Big Oil Companies Are Rivaling With Big Tech Companies On Renewable Energy

Big Oil Companies Are Rivaling With Big Tech Companies On Renewable Energy

Big Oil Companies Are Rivaling With Big Tech Companies On Renewable Energy

Photo by Chad Russell from Pexels

As per the Consumer Report Survey, most American people won’t just prefer to choose their own utility companies but rather will also have more of the energy that powers their house coming from clean energy. Almost 81% of respondents agreed that diminishing pollution from power plants. 

However, only 50 percent of American citizens have legal rights to purchase renewable energy directly from their power suppliers. But everyone does have the option to purchase renewable energy certificates (RECs). As for Corporates and many companies, the heavy price of climate change has been forcing them to think about reducing carbon footprints and reducing fossil fuel consumption. Therefore, this is precisely what lead these companies to rise as the biggest buyers of renewable energy.

Even Bloomberg New Energy Finance (BNEF) report shows that global organizations have been making a record number of clean energy purchase agreements, or else PPAs to say. 19.5 gigawatts (GW) of clean energy has been purchased by global organizations in 2019. This marks an impressive 40% Year-on-Year (Y/Y) increase. This statics shows companies have quickly ramped up in clean energy purchases from 4.3GW in 2016 over the past three years.

Image From BNEF

If you are wondering which corporate world has been buying the most renewable energy then don’t get surprised when we tell you. It’s of course, Big Tech companies. However, Big Oil companies are entering the party to have some piece of that delicious cake. These Big Oil companies are always criticized as the main contributor to climate change. This exactly might be the reason why they are shifting towards renewable energy and chasing a sustainable future.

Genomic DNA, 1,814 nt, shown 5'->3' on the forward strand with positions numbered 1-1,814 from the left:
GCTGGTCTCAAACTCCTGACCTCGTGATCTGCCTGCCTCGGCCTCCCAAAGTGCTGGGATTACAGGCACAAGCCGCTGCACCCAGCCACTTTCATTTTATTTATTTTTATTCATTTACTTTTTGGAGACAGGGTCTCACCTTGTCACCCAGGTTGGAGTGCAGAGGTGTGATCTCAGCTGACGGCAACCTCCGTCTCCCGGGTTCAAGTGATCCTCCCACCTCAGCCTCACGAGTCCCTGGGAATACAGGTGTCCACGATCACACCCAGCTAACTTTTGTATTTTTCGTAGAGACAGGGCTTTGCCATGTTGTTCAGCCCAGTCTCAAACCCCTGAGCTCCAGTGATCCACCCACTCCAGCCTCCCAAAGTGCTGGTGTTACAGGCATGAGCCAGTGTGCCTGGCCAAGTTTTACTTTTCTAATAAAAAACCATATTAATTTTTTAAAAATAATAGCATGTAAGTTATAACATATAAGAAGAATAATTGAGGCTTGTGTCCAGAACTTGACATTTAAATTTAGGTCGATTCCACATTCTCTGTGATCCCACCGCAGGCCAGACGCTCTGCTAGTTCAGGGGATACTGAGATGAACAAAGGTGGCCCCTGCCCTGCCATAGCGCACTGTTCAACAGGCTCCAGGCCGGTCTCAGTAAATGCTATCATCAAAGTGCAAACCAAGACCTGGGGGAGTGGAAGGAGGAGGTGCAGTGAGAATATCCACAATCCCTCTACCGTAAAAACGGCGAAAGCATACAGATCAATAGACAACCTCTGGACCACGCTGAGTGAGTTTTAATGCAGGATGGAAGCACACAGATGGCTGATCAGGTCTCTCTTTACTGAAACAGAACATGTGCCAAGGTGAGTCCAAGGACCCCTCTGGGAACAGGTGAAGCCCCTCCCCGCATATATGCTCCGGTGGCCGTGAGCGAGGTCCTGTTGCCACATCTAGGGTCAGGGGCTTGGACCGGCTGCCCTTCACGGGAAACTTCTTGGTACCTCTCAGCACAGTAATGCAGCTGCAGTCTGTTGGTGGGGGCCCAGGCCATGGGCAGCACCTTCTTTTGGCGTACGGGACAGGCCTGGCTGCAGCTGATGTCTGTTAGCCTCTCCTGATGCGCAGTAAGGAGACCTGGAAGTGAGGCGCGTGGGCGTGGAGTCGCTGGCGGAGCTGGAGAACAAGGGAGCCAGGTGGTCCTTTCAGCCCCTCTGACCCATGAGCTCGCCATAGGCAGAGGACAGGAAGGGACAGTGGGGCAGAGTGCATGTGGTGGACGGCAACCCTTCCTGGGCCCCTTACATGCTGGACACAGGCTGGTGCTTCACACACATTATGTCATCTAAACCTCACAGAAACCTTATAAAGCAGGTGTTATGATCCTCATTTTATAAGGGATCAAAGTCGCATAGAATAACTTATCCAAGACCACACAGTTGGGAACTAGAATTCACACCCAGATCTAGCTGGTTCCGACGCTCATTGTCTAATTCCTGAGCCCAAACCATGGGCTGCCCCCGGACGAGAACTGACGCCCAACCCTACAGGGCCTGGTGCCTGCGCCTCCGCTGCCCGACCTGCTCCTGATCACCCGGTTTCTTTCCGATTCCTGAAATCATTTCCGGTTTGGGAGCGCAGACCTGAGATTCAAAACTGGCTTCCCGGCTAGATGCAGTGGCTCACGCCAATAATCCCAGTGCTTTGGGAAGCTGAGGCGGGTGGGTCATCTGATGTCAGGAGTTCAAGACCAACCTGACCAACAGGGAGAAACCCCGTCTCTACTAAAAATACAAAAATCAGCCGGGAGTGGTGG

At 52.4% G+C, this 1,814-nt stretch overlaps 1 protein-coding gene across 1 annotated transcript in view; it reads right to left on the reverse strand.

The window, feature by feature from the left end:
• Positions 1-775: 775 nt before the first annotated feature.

Source | BNEF

Big Oil Companies Vs Big Tech Companies

Big Tech Giant Companies like Google, Amazon, Facebook, as well as Microsoft, have been crowned as main clean energy buyers over the past half-decade. Furthermore, these companies are looking towards not slowing down and continue being renewable energy users.

In 2019, Google struck a contract to purchase whooping 2.7GW of clean energy globally. This is the biggest clean energy contract to date. It means, the company will buy over 1.9GW of clean energy in six different countries. Furthermore, the giant company applies a unique reverse auction process when signing these renewable energy contracts. Developers have to part in this process by participating in a live and public bidding procedure.

Similarly, Facebook claims the second position with a 1.1GW clean energy commitment. Meanwhile, Amazon comes third with 0.9GW and Microsoft takes fourth place with 0.8GW. There’s not much difference when it comes to Amazon and Microsoft.